You'd never know it from that serious pose, but Carole Lombard had every right to be excited as 1939 began. After all, she knew she'd soon start a highly-publicized endeavor with a certain C.G. No, not that one...
Here, let the snipe on the back of Carole's photo explain it all for you:
Yes, it's for Lombard the (potential) radio star, in a new series called "The Circle," and it was getting plenty of push from NBC; its sponsor, Kellogg's Corn Flakes; and others covering this broadcast medium still in its late teens. The Annenberg publication Radio Guide was among those getting in on the hype, making Lombard its cover subject for the Jan. 15-21 issue:
And inside, Lombard and "The Circle" garnered two large pages:
As Radio Guide was large in page size as magazines go (though thankfully everything fit upon my scanner), let's divide the Lombard part of the story into a quartet of two-column pieces:
There's no byline to this, but as Lombard stories of the time go, this one tells it fairly straight; she generally was one of the best-liked members of the movie colony, and her relative lack of pretense comes through the article.
Radio Guide, like its later Annenberg property TV Guide, was best known for its listings. This edition covered New England and New York State; if you're from that neck of the woods, see how many of these fabled call letters you recognize:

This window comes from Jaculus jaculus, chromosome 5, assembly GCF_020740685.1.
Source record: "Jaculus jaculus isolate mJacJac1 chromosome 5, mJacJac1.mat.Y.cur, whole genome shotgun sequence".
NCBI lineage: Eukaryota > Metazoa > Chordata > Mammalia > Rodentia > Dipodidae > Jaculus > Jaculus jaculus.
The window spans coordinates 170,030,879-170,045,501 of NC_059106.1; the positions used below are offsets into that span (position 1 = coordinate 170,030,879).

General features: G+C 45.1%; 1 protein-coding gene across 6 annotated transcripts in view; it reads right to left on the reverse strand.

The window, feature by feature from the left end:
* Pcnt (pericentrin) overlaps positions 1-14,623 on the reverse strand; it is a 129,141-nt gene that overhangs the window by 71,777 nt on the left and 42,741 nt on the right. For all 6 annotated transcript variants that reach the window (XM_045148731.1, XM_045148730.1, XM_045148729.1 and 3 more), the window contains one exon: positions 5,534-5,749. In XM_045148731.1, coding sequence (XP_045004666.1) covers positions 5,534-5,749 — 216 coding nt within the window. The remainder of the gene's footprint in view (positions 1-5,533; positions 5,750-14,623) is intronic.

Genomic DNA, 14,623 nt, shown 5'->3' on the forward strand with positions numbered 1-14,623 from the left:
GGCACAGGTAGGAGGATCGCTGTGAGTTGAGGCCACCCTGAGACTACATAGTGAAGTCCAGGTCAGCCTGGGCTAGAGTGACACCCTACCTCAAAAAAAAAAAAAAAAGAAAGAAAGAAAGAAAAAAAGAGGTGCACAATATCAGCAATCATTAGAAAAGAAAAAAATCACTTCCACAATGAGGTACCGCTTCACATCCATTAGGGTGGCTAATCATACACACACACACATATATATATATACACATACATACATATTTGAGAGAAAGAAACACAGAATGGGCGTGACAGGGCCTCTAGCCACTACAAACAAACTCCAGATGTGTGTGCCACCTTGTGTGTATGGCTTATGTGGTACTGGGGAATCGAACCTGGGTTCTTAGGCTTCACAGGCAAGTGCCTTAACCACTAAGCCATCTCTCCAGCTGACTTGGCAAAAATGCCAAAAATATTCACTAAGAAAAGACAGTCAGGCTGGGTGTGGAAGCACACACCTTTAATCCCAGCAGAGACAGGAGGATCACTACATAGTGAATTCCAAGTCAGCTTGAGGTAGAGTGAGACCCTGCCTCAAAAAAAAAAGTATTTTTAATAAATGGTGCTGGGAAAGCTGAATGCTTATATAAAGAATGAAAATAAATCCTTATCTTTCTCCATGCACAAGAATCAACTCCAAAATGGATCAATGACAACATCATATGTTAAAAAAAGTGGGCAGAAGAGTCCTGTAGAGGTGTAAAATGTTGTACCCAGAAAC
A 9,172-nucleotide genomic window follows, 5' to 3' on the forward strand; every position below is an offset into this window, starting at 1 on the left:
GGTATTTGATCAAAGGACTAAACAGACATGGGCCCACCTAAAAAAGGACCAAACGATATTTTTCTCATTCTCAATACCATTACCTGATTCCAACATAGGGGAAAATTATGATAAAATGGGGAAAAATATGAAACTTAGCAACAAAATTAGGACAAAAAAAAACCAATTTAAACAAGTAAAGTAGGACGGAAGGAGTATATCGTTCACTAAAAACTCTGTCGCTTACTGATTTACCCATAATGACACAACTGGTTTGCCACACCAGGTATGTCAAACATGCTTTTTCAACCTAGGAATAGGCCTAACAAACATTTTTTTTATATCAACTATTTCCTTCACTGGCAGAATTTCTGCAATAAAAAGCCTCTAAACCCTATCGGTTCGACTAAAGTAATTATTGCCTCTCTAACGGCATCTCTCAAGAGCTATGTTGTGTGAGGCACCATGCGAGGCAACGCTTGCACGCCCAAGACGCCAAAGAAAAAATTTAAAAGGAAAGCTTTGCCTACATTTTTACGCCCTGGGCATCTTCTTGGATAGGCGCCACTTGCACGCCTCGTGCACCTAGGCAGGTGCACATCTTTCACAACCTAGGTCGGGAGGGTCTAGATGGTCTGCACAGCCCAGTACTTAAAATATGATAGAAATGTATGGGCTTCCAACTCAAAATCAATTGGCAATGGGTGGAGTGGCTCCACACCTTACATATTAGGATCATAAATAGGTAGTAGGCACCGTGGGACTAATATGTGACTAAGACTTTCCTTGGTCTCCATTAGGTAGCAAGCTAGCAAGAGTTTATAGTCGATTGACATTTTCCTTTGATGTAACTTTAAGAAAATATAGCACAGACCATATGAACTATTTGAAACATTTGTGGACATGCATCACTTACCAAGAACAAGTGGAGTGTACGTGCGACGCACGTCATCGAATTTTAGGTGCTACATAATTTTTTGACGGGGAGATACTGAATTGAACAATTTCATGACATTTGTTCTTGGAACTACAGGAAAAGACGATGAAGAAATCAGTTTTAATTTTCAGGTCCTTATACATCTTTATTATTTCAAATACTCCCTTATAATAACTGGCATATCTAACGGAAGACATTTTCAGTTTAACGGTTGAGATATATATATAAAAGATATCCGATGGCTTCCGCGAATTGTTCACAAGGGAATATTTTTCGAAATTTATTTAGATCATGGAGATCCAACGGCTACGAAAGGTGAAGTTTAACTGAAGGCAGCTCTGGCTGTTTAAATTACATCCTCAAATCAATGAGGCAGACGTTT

(One important clarification here: the "WABC" listed here is not the later Top 40 legend or Rush Limbaugh home, but the flagship of the CBS network. In 1946, WABC became WCBS, and WJZ -- initially the NBC Blue network flagship, then part of the new American Broadcasting Company after the Blue Network's divestiture from NBC -- inherited the WABC call letters. Also, in 1940 the FCC, seeking to avoid overcrowding on the AM dial, shifted many stations' frequencies and changed the upper end of the band from 1500 to 1600 kilohertz. So, for example, KDKA in Pittsburgh, known to current listeners at 1020 on the dial, was at 980 in 1939.)
"The Circle" was listed among the highlights for Sunday, Jan. 15, and you can see which stations carried it:
("Franklyn" Pangborn? "Ernest" Lubitsch? Really?)
Also, see the (sw) at the end of many programs' listings? In those days, most network fare also was carried on shortwave, and that part of broadcasting -- reflecting a Europe that would plunge into war in less than eight months -- was provided a page in each Radio Guide issue:
Lombard was featured elsewhere in the magazine, specifically its Hollywood column (you can see Lucille Ball in the middle photo):
Let's isolate where Carole was found:
Nice to see some incredible generosity from Lombard (and that Jack Benny was anything but the skinflint of his comedic persona). Oh, and that "gift" received by Charlie McCarthy? Termites. (W.C., was that your handiwork?)
With an array of stars and plenty of publicity, what happened to "The Circle"? The equivalent of corn flakes left in milk too long. Rather than being an impromptu banter such as the current TV series "The View," everything was scripted on "The Circle," and audiences rejected the concept. Lombard left the show after several episodes (presumably getting some cases of cereal from Kellogg's as a parting gift), others left as well, and the series gradually fizzled out. For the money invested in it at the time, it remains one of the bigger disappointments in the history of old-time network radio.
Only one episode with Lombard survives, from Jan 22, 1939. You can hear it at http://www.carygrantradio.com/radio/TheCircle.mp3.